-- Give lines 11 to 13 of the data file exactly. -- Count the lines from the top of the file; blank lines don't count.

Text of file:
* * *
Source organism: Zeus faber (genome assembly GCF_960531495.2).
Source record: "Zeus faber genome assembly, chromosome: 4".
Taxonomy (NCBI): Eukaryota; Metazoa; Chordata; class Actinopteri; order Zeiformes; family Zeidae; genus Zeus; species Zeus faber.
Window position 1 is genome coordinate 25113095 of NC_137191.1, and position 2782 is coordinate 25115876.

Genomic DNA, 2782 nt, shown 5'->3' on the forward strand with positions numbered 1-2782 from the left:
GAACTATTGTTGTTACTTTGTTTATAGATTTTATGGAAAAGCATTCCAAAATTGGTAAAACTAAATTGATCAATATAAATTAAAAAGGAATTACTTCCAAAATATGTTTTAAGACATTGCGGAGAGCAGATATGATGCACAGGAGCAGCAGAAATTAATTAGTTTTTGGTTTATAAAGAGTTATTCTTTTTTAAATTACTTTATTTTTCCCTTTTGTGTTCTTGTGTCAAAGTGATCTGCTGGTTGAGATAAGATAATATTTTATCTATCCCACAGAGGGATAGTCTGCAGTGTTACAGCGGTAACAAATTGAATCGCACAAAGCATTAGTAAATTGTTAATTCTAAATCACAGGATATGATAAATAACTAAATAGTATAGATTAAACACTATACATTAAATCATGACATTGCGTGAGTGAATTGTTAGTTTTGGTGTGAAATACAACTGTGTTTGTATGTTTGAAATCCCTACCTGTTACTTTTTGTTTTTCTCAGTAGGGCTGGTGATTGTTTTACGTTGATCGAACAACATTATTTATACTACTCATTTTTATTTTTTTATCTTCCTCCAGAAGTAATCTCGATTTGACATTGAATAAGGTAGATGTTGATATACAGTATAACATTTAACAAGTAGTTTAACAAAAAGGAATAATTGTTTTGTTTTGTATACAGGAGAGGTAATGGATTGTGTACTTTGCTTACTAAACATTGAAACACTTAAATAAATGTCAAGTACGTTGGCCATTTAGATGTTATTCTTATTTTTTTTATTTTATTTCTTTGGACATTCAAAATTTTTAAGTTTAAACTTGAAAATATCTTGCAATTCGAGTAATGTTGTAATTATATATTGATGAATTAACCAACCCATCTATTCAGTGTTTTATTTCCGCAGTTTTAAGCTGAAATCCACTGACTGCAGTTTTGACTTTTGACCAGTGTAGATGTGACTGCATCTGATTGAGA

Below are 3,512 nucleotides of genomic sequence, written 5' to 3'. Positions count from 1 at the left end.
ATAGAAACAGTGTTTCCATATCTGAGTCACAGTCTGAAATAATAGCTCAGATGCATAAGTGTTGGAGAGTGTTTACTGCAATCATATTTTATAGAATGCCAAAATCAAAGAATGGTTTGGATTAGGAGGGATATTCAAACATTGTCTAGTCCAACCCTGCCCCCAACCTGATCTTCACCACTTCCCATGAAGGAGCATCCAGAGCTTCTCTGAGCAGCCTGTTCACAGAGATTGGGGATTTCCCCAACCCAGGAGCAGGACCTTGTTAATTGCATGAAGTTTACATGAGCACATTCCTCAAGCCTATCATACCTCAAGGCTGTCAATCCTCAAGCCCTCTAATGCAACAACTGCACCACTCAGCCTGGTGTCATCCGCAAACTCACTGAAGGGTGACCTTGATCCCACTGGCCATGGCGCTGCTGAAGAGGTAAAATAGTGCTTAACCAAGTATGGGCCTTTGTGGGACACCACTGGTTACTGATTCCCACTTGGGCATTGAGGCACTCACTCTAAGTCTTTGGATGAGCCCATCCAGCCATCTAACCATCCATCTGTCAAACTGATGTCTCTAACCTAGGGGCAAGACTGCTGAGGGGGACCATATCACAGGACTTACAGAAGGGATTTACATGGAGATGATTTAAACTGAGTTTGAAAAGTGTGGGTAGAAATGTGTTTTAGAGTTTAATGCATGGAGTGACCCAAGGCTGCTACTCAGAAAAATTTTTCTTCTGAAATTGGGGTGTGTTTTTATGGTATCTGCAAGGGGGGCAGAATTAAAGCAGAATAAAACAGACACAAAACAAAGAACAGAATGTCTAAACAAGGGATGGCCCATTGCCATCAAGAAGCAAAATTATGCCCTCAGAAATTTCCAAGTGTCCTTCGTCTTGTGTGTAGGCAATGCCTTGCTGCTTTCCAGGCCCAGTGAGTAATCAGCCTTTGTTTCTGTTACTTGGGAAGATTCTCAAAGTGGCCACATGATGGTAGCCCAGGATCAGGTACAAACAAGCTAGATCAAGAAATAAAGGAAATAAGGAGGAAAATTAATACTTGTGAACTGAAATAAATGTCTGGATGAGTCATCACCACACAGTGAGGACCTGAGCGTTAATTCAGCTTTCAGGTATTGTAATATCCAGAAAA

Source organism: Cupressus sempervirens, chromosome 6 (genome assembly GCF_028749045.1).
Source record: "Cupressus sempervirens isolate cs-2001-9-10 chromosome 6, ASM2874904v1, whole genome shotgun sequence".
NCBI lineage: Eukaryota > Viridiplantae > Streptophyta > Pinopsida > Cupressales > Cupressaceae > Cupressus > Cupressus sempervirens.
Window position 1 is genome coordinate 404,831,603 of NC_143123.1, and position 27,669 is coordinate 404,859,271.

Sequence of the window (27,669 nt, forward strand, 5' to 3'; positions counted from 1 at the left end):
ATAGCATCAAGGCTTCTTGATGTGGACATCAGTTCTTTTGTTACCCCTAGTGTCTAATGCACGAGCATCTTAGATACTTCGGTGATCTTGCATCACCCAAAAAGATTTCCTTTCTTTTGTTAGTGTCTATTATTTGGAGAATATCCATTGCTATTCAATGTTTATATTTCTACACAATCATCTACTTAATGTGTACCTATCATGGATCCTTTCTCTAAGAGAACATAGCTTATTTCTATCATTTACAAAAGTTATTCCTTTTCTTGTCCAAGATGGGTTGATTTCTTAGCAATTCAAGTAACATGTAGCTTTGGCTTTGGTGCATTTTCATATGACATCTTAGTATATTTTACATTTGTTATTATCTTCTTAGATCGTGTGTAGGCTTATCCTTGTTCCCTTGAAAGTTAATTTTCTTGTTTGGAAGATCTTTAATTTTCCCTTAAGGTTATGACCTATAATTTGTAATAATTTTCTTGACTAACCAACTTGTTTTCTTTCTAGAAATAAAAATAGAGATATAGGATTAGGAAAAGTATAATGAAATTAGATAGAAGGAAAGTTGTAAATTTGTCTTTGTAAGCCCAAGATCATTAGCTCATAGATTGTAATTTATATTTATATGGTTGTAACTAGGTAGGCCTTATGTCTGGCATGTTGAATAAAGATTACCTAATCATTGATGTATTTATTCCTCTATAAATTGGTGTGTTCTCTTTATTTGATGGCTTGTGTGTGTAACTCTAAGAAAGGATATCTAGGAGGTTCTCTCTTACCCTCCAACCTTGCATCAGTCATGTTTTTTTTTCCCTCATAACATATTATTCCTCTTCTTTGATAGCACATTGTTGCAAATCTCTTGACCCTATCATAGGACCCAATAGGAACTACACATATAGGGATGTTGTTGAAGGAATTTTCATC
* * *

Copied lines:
NCBI lineage: Eukaryota > Viridiplantae > Streptophyta > Pinopsida > Cupressales > Cupressaceae > Cupressus > Cupressus sempervirens.
Window position 1 is genome coordinate 404,831,603 of NC_143123.1, and position 27,669 is coordinate 404,859,271.

Sequence of the window (27,669 nt, forward strand, 5' to 3'; positions counted from 1 at the left end):